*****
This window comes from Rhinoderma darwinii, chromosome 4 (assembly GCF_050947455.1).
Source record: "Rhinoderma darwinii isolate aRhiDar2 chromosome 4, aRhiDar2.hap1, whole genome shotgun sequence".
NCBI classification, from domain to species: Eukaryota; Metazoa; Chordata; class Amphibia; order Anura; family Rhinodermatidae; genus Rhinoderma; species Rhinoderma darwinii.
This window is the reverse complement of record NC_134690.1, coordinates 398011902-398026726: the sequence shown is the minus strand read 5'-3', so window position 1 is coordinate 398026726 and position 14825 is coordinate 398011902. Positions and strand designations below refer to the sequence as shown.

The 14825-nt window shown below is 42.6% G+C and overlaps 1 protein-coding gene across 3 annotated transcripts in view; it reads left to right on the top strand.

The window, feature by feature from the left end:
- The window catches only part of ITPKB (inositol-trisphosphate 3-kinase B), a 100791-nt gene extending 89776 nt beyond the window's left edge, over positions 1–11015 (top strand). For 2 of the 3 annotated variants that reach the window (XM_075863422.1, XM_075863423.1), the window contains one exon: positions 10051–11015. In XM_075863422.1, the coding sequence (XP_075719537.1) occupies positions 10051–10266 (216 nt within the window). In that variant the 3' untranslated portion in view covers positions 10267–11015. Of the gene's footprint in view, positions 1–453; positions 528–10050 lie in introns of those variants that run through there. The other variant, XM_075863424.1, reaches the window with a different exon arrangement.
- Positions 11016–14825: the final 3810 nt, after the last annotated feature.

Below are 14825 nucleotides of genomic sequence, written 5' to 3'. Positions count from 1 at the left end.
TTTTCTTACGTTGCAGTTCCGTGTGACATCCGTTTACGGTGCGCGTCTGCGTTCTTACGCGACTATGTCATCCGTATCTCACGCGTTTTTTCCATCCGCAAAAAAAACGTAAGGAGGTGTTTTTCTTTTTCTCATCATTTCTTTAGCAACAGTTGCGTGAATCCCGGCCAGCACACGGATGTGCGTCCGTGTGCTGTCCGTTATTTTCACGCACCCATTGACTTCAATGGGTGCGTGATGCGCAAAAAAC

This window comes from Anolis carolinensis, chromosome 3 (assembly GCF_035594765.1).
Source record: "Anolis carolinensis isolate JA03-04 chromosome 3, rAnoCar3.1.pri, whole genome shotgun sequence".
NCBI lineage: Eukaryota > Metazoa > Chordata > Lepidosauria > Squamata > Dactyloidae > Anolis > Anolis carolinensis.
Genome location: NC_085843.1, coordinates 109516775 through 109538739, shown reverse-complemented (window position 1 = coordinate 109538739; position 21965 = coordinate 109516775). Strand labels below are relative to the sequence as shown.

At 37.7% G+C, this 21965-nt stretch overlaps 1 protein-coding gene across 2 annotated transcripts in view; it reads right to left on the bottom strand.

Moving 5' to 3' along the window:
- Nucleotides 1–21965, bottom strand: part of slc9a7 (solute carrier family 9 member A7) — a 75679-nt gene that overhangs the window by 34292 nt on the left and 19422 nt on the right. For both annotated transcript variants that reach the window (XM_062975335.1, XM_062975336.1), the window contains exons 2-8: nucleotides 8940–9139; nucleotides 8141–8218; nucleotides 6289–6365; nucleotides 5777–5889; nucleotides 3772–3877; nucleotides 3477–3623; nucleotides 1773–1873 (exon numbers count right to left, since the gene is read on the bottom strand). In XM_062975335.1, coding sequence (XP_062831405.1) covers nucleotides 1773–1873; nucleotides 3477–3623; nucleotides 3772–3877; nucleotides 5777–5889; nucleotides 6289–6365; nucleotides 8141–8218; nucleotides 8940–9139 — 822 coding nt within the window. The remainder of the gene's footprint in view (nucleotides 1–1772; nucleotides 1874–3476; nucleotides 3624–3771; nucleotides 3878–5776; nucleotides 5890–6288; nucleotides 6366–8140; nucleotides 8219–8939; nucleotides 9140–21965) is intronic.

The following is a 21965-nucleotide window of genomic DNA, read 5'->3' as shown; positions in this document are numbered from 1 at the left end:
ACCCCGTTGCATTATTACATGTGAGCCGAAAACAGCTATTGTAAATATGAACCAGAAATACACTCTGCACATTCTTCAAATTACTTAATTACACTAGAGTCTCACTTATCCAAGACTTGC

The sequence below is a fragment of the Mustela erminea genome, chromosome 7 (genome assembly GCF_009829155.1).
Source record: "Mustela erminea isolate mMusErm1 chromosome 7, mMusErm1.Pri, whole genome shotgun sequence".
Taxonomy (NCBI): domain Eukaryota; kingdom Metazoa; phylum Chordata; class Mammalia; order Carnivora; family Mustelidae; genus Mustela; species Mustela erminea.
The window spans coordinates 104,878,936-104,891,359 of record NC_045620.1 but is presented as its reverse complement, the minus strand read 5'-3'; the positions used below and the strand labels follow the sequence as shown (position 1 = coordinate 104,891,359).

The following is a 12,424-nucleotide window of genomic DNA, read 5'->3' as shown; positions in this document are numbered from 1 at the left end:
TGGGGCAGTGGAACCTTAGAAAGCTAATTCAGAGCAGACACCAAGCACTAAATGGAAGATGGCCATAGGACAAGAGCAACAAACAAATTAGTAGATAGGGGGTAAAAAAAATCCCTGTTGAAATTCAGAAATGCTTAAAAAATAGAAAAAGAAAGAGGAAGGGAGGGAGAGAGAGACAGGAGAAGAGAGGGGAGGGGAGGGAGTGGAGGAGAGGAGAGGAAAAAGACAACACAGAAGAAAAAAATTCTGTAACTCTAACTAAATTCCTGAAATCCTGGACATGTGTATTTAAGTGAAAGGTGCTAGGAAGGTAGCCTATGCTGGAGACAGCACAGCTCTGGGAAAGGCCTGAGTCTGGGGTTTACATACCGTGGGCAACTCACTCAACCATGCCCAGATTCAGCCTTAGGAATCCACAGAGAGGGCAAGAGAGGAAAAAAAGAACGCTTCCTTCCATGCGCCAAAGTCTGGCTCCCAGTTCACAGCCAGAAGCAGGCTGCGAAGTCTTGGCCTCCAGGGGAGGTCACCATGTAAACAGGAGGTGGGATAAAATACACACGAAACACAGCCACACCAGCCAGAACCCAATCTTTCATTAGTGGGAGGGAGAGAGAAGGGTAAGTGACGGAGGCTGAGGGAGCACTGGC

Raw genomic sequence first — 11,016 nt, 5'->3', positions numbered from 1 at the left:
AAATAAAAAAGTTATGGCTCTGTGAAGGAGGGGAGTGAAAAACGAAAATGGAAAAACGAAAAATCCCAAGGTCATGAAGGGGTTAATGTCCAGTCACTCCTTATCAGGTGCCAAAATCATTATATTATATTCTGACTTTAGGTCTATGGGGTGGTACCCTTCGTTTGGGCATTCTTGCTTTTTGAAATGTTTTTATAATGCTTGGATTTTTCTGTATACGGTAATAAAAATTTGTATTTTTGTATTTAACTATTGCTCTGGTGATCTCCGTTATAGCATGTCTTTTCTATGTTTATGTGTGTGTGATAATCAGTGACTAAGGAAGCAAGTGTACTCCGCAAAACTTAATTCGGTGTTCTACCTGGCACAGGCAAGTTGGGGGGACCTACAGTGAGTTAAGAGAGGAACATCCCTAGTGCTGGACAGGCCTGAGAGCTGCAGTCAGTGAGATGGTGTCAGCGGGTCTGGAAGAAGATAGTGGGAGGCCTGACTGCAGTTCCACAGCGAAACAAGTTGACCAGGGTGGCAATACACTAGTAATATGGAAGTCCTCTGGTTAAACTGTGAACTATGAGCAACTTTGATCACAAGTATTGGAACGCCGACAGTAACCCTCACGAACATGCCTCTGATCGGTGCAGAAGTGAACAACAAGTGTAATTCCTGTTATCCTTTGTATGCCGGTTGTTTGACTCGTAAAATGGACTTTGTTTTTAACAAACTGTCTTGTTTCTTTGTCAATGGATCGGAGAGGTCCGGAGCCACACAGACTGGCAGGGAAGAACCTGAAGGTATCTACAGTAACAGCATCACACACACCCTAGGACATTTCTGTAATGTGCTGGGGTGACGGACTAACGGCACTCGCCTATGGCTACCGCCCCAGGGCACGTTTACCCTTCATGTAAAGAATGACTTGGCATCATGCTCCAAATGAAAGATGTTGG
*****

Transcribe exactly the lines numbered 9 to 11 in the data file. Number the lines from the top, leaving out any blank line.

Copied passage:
Below are 14825 nucleotides of genomic sequence, written 5' to 3'. Positions count from 1 at the left end.
TTTTCTTACGTTGCAGTTCCGTGTGACATCCGTTTACGGTGCGCGTCTGCGTTCTTACGCGACTATGTCATCCGTATCTCACGCGTTTTTTCCATCCGCAAAAAAAACGTAAGGAGGTGTTTTTCTTTTTCTCATCATTTCTTTAGCAACAGTTGCGTGAATCCCGGCCAGCACACGGATGTGCGTCCGTGTGCTGTCCGTTATTTTCACGCACCCATTGACTTCAATGGGTGCGTGATGCGCAAAAAAC

This window comes from Anolis carolinensis, chromosome 3 (assembly GCF_035594765.1).